In Chaucer's The Canterbury Tales there are an abundance of themes, one of the more evident being marriage. In these tales the views of marriage vary. Each tale offers a different view of marriage; the views are illustrated by the characters in each pilgrim's tale. The tales regarding marriage address the infamous "Marriage Debate" in which each pilgrim gives their say on how marriage should be. Through a deceptive wife, a feminist woman, a lusty corrupt knight, and a chauvinist, Chaucer presents the contrasting views on marriage in the Medieval Age. .
The tale as well as her prologue that the Wife of bath tells, illustrates the struggle of power and dominance between men and women in marriage. " she is put forth as a feminist, her views evidence of Chaucer's feminist sensibilities- (Fleming) The Wife of Bath is a feminist; she revolts against the traditional role of women by gaining complete control of her husbands, as seen in her prologue. The Wife of Bath elaborates on how she personally always held the upper hand in her relationships. In her tale she speaks of a knight who gives his ugly old wife the choice of being either ugly and faithful, or beautiful and unfaithful. By giving his wife control of the decision, she becomes beautiful and faithful. The tale illustrates that the ideal marriage is one with the women having all control.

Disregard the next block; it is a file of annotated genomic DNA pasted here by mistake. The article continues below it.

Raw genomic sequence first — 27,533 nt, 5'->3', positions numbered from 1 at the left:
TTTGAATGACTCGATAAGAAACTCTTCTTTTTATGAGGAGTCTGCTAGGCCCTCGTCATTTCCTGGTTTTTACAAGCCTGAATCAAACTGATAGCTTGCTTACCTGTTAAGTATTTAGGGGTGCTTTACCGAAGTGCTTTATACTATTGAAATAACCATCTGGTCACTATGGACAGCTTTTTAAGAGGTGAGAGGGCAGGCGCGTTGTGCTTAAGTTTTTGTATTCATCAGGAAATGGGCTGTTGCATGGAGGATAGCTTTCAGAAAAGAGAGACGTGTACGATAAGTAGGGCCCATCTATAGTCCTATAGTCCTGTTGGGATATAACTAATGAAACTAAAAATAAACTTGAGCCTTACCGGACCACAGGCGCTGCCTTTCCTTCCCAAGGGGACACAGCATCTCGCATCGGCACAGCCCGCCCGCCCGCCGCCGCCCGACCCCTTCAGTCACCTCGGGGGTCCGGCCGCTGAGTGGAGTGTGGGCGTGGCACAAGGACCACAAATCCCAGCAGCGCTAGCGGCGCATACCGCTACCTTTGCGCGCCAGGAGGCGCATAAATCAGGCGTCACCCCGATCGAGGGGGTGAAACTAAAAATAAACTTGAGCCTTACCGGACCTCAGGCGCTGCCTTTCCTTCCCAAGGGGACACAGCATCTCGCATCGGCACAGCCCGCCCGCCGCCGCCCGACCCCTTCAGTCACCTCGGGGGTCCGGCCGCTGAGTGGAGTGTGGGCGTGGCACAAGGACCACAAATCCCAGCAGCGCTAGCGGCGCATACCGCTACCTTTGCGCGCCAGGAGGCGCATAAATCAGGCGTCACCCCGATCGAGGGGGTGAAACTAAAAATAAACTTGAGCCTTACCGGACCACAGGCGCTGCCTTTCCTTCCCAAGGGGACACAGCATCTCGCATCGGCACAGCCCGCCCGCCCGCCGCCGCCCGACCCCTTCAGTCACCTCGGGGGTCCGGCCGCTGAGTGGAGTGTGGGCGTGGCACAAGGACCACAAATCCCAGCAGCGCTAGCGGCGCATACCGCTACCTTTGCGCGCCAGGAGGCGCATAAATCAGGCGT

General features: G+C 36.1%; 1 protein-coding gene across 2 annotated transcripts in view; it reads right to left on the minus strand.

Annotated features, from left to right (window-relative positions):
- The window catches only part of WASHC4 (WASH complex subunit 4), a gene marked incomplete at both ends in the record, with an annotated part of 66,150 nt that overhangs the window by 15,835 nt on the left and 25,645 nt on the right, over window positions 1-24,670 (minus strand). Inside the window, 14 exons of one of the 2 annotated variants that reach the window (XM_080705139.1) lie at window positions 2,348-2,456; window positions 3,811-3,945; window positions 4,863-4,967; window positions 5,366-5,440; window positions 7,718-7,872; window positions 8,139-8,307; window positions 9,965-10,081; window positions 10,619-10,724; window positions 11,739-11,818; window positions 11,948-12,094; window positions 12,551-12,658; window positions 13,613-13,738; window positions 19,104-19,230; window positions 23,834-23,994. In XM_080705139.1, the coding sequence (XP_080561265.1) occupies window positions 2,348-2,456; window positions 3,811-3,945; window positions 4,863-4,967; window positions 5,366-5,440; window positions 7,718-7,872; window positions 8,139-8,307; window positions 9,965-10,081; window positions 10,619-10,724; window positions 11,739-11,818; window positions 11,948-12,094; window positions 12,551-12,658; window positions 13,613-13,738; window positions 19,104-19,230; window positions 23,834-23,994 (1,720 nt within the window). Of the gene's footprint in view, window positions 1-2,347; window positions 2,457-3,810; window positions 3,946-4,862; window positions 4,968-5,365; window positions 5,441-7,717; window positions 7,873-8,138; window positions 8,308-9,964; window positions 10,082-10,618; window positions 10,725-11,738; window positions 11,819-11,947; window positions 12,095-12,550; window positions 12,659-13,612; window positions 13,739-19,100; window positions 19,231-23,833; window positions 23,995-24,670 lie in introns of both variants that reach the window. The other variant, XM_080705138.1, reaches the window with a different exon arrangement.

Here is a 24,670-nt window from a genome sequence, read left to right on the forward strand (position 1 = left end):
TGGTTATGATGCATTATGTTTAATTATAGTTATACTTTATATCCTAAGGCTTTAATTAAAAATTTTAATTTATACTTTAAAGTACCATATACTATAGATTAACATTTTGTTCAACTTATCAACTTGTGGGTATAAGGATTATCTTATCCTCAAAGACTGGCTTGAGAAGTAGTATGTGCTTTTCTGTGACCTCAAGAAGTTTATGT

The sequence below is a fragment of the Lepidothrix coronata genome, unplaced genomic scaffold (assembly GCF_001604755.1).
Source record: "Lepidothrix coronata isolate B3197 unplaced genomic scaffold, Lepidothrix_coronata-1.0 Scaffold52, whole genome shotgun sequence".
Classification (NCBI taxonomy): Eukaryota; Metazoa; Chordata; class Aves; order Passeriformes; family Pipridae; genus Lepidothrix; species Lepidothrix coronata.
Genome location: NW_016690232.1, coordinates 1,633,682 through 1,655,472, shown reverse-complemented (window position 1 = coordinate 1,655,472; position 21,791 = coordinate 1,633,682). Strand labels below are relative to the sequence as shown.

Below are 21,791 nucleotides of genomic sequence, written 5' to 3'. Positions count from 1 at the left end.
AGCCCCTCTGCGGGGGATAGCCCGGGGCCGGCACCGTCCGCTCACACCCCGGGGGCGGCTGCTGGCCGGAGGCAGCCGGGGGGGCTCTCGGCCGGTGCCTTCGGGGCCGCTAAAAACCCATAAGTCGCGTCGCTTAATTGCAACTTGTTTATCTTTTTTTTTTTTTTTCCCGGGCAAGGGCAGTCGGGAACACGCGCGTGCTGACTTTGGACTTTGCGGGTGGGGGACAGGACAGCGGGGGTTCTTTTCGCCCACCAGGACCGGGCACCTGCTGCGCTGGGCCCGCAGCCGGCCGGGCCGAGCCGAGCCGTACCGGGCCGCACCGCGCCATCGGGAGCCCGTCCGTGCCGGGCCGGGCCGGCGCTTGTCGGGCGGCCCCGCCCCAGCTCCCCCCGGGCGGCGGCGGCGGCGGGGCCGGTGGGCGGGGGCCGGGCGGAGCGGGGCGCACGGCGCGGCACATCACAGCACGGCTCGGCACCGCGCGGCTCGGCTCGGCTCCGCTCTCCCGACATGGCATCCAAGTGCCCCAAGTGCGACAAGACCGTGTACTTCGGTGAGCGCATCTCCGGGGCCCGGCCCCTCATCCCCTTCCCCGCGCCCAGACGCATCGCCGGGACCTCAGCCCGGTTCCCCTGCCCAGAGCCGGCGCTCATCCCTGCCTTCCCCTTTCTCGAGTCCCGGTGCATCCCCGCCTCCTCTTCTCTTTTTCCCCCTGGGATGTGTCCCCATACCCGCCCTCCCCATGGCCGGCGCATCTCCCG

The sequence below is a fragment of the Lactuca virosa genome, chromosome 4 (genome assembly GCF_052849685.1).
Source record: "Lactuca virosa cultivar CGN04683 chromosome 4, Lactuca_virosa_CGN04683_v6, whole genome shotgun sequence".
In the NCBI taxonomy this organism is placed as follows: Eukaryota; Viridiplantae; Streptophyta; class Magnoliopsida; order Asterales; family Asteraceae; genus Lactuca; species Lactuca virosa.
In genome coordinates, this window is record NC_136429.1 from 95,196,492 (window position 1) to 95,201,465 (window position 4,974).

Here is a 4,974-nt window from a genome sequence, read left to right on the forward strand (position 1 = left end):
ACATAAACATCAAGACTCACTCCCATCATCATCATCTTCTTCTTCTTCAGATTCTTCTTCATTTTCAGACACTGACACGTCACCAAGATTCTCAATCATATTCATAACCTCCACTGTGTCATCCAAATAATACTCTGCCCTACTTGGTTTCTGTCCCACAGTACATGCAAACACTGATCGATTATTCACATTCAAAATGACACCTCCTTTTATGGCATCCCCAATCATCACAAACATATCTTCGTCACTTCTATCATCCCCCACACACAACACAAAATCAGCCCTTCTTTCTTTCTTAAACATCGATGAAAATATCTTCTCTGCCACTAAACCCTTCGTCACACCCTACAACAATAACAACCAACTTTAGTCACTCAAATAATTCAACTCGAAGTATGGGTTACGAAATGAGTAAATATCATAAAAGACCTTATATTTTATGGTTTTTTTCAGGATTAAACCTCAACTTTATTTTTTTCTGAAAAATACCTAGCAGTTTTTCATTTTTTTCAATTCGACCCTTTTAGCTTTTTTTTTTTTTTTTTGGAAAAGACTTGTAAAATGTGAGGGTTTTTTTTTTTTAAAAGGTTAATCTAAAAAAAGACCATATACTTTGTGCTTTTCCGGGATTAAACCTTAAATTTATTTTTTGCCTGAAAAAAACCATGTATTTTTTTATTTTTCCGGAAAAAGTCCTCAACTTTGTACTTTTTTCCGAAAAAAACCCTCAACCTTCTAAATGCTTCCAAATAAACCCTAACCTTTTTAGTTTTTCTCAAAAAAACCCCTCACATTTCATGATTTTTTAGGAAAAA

The tale told by the Clerk opposes the view held by the Wife of Bath. The Clerk is a chauvinist who holds true to the traditional medieval roles in marriage. The Clerk tells a tale that praises women practicing meekness, fidelity, and humility. The husband is a chauvinist who has complete control over his submissive wife. As his story further unfolds, the women Griselda appears to be the opposite of the Wife of Bath (Kitteredge.) Griselda is the epitome of a mild mannered, soft spoken, submissive wife; the Wife of Bath is the complete opposite. She is vulgar, uninhibited, crude and aggressive.